The ultimate goal for provider risk-bearing is to develop a system that focuses on local market needs and planning for patient engagement at all levels. To get there, organizations need a comprehensive, strategic value-transformation roadmap—our fifth and final risk-bearing action for provider organizations.
A value-transformation roadmap will define the strategies and priorities to reduce costs that improve care.
- Define population-based and care model path: Based on your population analysis and value-based contracts, update your care model to take into account new reimbursement realities.
- Identify sequence of inpatient cost take-out opportunities: The more costs you can remove from your inpatient expenses—whether by creating efficiencies and or by improving patient wellness—the more you’ll be ready to take on risk.
- Sequence movement into value-based models for all payers and populations: Decide how you will transition your payers into value-based contracts. For example, as mentioned in my post on strategic structure <link to strategic structure post>, Cornerstone Health Care in North Carolina has at least one value-based component in each of its payer contracts.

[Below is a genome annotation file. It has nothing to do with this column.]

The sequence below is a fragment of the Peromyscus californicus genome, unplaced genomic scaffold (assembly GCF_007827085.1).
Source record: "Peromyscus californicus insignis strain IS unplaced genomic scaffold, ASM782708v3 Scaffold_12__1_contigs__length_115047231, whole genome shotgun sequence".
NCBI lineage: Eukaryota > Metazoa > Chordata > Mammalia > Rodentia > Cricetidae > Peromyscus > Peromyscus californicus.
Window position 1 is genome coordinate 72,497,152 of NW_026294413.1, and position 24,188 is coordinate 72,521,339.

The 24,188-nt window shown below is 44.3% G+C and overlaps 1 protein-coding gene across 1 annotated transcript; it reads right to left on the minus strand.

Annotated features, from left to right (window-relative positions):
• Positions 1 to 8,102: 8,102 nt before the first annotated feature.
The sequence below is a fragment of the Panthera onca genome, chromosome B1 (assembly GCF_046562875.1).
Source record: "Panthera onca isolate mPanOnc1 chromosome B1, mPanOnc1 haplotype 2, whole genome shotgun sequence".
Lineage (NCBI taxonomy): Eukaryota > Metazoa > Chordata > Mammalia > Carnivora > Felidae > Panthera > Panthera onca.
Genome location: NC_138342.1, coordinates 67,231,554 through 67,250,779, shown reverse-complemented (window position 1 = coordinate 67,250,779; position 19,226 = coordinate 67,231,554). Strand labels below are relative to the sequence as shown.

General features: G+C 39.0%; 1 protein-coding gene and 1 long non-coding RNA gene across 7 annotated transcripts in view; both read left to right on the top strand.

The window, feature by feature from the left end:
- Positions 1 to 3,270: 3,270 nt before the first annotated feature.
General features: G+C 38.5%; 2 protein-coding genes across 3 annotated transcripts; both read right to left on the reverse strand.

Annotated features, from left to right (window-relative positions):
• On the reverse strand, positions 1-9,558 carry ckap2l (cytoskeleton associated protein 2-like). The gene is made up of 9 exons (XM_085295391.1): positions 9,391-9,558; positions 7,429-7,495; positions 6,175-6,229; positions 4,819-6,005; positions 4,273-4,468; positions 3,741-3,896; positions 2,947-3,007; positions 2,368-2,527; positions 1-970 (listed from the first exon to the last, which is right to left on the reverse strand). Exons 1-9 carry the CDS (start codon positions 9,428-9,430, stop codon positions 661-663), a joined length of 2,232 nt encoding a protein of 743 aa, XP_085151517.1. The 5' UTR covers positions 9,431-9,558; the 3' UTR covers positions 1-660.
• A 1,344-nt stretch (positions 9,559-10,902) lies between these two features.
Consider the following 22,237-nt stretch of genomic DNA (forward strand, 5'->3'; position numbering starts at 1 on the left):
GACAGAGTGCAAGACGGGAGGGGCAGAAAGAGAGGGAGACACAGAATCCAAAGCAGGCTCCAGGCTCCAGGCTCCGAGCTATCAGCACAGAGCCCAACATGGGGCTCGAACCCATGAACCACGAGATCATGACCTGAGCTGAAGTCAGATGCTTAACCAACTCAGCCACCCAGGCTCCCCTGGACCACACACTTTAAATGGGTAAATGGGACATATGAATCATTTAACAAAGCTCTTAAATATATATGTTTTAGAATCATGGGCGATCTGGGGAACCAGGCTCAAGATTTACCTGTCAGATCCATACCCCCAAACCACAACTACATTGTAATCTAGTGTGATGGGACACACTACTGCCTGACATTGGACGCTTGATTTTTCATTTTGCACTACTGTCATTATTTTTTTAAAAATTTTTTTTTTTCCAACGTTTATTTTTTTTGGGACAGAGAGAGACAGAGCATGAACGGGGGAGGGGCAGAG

- Develop a coordinated value-transformation roadmap across capabilities: The roadmap needs to cover the complete spectrum of your organization—primary and specialty, inpatient and outpatient, finance and IT, etc.
For those already following their roadmap, the way is difficult, at times. There are people within such organizations who fight the changes, and there will always be the providers on all levels who are in it for the money.
“The [existing fee-for-service system] has created all sorts of disincentives and misalignment because there is a lot of ‘me’ and less of ‘we’,” said Grace Terrell, MD, Cornerstone Health Care’s CEO. “ We have to design a system that incentivizes everyone to do the right thing for our patients.”
“Risky Business” previous posts:
- Five key actions to establish medical risk-bearing
- Building value-based and market-based models
- Strong leaders, appropriate structure needed
- Population-based planning in provider risk-bearing arrangements
- Planning for financial realities and capacity downturns